Thousands of pro-democracy Thai protesters confront king’s motorcade in Bangkok

Thousands of pro-democracy protesters in Thailand clashed with the motorcade carrying King Maha Vajiralongkorn as it passed through capital Bangkok.

Protesters were pushed back by ranks of police, raised the three-finger salute that has become a symbol of the protest movement.

They have called for curbs on the king’s powers and for the resignation of Prime Minister Prayuth Chan-ocha.

The protests on Wednesday follow months of escalating tension in the country.

The king, who spends most of his time abroad but has returned from Germany after several weeks, travelled in a car alongside Queen Suthida through a crowd of peaceful protesters, who chanted and raised their hands in the three-finger salute. The gesture is thought to have been inspired by the Hunger Games films in which it is used as a symbol of unity and defiance.

The royal couple were on their way to a Buddhist ceremony on Ratchadamnoen Avenue, where demonstrations had took place earlier in the day, before the protesters moved on towards Government House.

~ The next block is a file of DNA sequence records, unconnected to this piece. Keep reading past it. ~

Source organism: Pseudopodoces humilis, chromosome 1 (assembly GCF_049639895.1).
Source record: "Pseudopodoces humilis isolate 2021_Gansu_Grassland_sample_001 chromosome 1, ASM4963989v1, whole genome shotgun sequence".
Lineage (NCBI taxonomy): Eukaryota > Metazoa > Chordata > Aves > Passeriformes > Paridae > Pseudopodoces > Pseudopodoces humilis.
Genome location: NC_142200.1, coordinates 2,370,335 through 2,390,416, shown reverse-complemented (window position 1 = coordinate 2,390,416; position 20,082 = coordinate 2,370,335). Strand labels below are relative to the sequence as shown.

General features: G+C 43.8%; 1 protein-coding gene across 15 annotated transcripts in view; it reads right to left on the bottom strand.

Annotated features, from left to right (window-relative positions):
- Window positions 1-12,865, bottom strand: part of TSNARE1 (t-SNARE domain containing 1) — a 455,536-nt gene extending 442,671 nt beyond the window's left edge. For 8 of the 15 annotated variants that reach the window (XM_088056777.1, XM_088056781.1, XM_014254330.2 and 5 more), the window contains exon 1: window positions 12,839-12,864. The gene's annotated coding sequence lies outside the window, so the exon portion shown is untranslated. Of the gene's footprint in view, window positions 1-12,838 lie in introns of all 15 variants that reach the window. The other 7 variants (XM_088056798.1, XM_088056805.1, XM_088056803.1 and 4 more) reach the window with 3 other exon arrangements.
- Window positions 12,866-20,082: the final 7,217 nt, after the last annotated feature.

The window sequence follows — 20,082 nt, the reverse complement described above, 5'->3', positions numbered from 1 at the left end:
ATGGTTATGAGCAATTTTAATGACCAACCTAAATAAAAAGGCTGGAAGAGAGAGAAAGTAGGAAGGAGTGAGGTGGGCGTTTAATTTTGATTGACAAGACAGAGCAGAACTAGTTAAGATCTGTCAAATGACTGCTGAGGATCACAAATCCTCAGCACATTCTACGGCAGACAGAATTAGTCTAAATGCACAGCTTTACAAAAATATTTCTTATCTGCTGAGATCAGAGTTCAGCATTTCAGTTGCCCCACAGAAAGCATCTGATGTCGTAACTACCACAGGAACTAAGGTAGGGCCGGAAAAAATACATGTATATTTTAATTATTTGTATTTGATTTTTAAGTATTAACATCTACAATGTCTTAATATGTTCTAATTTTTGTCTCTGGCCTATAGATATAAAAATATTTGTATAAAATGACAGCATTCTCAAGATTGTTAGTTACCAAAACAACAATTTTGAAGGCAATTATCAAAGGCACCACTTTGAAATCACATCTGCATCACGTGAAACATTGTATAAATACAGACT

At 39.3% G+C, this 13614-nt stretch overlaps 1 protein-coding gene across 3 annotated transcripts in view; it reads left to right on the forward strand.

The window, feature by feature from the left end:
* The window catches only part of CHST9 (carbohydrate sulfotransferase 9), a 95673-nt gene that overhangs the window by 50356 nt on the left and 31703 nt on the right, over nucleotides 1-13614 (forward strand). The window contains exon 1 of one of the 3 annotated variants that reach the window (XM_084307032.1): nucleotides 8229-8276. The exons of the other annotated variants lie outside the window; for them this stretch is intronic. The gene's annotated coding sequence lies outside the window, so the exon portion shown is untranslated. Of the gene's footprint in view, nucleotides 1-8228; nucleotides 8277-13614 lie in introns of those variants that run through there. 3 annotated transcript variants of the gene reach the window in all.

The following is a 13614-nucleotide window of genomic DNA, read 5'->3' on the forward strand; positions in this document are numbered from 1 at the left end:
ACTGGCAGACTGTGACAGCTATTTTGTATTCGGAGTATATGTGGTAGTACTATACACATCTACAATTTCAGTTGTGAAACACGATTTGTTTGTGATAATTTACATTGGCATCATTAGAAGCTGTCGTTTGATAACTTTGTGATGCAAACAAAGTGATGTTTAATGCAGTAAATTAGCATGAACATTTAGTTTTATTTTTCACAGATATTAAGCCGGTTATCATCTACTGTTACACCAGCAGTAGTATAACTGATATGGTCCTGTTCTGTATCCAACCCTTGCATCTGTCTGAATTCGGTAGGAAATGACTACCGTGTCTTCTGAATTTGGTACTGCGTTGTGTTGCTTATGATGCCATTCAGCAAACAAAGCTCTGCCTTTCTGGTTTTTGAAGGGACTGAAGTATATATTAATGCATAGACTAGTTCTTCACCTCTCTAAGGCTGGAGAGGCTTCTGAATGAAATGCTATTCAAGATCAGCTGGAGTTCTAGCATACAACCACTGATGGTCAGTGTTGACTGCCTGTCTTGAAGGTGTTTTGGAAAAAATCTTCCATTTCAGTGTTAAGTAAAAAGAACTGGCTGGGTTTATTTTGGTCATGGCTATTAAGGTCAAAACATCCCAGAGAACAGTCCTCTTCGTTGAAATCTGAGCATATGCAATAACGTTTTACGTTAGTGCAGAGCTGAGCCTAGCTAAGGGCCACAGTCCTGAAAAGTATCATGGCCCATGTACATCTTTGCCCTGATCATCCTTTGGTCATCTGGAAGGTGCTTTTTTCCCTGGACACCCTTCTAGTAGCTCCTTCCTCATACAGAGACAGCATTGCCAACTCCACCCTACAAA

Supporters of the monarchy, dressed in t-shirts in royal yellow colour, staged rival protests in the capital, with some filmed violently attacking the pro-democracy protesters.

The growing student-led protest movement, which began in July, has become the greatest challenge in years to Thailand’s ruling establishment. Protests over the weekend in the capital were some of the largest in years, with thousands defying authorities to gather and demand change.

Authorities say 18,000 people joined Saturday’s demonstration, although others gave higher figures. Many stayed to continue the protest into Sunday before dispersing.

Demonstrators have demanded that the government headed by Prime Minister Prayuth, a former army chief who seized power in the coup, be dissolved; that the constitution be rewritten; that the authorities stop harassing critics and royal reform are particularly sensitive in Thailand, where criticism of the monarchy is punishable by long prison sentences.